INFO 235 - LAW 276.1 Spring 2011 Syllabus

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Syllabus

University of California at Berkeley, Spring 2011
LAW 276.1 and INFO 235 Cyberlaw
Days and Time Mondays and Wednesday 11:00 a.m. - 12:30 p.m. (3 units)
Location South Hall 202

Instructor: Brian W. Carver (bcarver at ischool dot berkeley dot edu)
207C South Hall
510.643.1469

Office Hours: Mondays and Wednesdays 10:00 a.m. - 11:00 a.m. and by appointment

Course Websites:

Grade and Attendance:

  • Final Paper: 40%
  • Wikipedia Article: 15%
  • Wikipedia Reviews: 10%
  • Voxius.org Project: 20%
  • Participation: 15%


Each student will be required to write a paper, due at the end of the term, of approximately 20-35 pages (5,000-8,750 words), on a topic related to those covered during the semester. Each student will also be required to submit an outline of their proposed final paper at least one month prior to the paper due date. The outline will not be separately graded . See schedule below for exact due dates. Everyone should ensure that their paper's format conforms to that described in the Paper Template handout.

Note: JD students (but not LLM students) must write a paper that exceeds 7500 words or 30 pages. This enables the course to receive the "Seminar" designation under the Law School's Grading Rules and Policies which then enables me to award a greater number of HH or H grades than would be permitted under the usual grading rules and policies. Law Students that wish to use this paper for their Writing Requirement must meet additional deadlines that are merely "suggested" for others and which are detailed on the "Paper Schedule" handout.

I encourage you to discuss paper ideas with me. You may also gain some insight into choosing an appropriate topic or how to approach a seminar paper from the following:

News articles, legal opinions, and scholarly articles related to the course topics can also be found on Brian's Wiki. Students may find ideas for paper topics or relevant resources on Brian's Wiki.

Each student will also, alone or in a small group, identify a topic/case/statute/etc. related to those covered during the semester and will edit or create its respective Wikipedia entry so as to improve Wikipedia's coverage of Cyberlaw topics. Topic proposals and, for group projects, an explanation of each group member's responsibilities will be submitted and approved in advance. See schedule below for exact due dates. Each student will also sign up to review and edit the Wikipedia pages edited by two fellow students.

Students will work in groups on a voxius.org project in which each group will create public domain audio recordings of one or more of the opinions of the Supreme Court of the United States that are assigned in this course. Details will be provided in class and at voxius.org.

While participation from all students is encouraged in each class meeting, half of the class (last names A-K or L-Z) will be "on call" and bear primary responsibility for moving the discussion forward in each class meeting. Attendance is expected. If you need to miss all or a portion of a class, I will assume you have a good reason, so you need not detail it for me. If you like, you can simply send me an email letting me know you need to miss, but it is not necessary.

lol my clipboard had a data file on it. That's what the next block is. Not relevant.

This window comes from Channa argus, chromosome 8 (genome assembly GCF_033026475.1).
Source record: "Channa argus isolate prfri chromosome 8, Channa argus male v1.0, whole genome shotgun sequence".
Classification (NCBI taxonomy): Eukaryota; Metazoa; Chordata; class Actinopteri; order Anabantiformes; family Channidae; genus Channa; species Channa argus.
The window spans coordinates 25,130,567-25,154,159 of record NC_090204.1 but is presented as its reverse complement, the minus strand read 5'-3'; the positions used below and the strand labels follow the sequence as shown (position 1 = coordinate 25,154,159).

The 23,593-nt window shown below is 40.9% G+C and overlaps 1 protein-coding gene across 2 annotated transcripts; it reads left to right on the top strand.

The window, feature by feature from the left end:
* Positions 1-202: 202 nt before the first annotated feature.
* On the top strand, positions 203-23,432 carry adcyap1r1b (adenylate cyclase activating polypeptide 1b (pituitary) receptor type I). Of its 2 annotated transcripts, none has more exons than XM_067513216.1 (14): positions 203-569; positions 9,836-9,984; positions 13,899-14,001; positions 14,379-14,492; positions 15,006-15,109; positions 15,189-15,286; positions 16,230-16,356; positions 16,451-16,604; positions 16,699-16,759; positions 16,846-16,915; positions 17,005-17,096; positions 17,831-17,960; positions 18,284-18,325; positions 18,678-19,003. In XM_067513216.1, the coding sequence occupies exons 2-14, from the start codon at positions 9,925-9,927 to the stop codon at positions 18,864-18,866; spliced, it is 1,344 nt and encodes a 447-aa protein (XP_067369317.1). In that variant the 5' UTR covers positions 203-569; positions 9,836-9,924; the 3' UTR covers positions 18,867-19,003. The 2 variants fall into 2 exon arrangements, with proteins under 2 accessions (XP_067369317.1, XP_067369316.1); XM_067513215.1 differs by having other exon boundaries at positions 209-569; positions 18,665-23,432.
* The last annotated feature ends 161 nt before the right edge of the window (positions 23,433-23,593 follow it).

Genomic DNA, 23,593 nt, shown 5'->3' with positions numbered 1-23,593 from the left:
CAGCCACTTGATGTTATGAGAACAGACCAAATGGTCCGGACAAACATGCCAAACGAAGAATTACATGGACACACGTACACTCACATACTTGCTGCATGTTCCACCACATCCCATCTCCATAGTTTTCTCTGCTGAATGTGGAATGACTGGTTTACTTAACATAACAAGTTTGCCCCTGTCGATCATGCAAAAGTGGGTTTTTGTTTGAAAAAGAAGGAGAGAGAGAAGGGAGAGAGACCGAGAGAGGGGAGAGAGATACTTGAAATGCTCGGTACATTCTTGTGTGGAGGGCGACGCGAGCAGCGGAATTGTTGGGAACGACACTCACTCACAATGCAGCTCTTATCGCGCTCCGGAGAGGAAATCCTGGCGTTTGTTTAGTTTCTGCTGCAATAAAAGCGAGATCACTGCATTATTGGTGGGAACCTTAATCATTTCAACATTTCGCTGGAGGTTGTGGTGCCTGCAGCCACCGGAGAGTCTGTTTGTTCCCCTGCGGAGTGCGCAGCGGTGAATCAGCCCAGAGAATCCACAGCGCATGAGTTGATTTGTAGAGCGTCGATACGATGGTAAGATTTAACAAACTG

Textbook: Lemley, Menell, Merges, & Samuelson, Software and Internet Law ("SAIL") (3d ed. 2006); additional readings available online. (This textbook is also used for INFO 237 IP Law for the Information Industries, to be offered Fall 2011, but the 4th edition should be available by then.)

Prerequisites: None; Students from all levels (graduate/undergraduate) and schools on campus are welcome. However, this is a graduate-level course, so interested undergraduates are encouraged to meet with me before enrolling (or before the drop deadline). Undergraduates must meet additional paper deadlines that are merely "suggested" for others and which are detailed on the "Paper Schedule" handout.

Course Description (from the Course Catalog): The emergence of global digital networks, such as the Internet, and digital technologies that enhance human abilities to access, store, manipulate, and transmit vast amounts of information has brought with it a host of new legal issues that lawyers preparing to practice in the 21st century will need to understand and address. Although many are trying to "map" existing legal concepts onto problems arising in cyberspace, it is becoming increasingly evident that this strategy sometimes doesn't work. In some cases, it is necessary to go back to first principles to understand how to accomplish the purposes of existing law in digital networked environments. The course will explore specific problems in applying law to cyberspace in areas such as intellectual property, privacy, content control, and the bounds of jurisdiction. Students with familiarity with the Internet and its resources or with backgrounds in some of the substantive fields explored in this course are especially welcome, but there are no formal prerequisites. Grades for the course will be based either on a series of short papers or on a supervised term paper.

Course Goals: We will survey internet and technology law. Students will, for the most part, be introduced to these topics through reading of judicial opinions, law review articles, in-class lectures, and discussions. Students will illustrate their understanding of the material through discussions, writing assignments, and the final paper.

Add/Drop Policy: The university determines the last day to drop without a "W". Check with the Registrar.

Academic Honesty: U.C. Berkeley's Code of Student Conduct prohibits all forms of academic misconduct including but not limited to cheating, fabrication, plagiarism, or facilitating academic dishonesty. See Policy 102.01 at http://www.ucop.edu/ucophome/coordrev/ucpolicies/aos/uc100.html and http://students.berkeley.edu/uga/conductiii-vii.asp#V It is my policy to pursue the discipline of such misconduct, including, but not limited to, the entering of a grade of F in the course and a notation (or equivalent) on the student's transcript of the reason for same.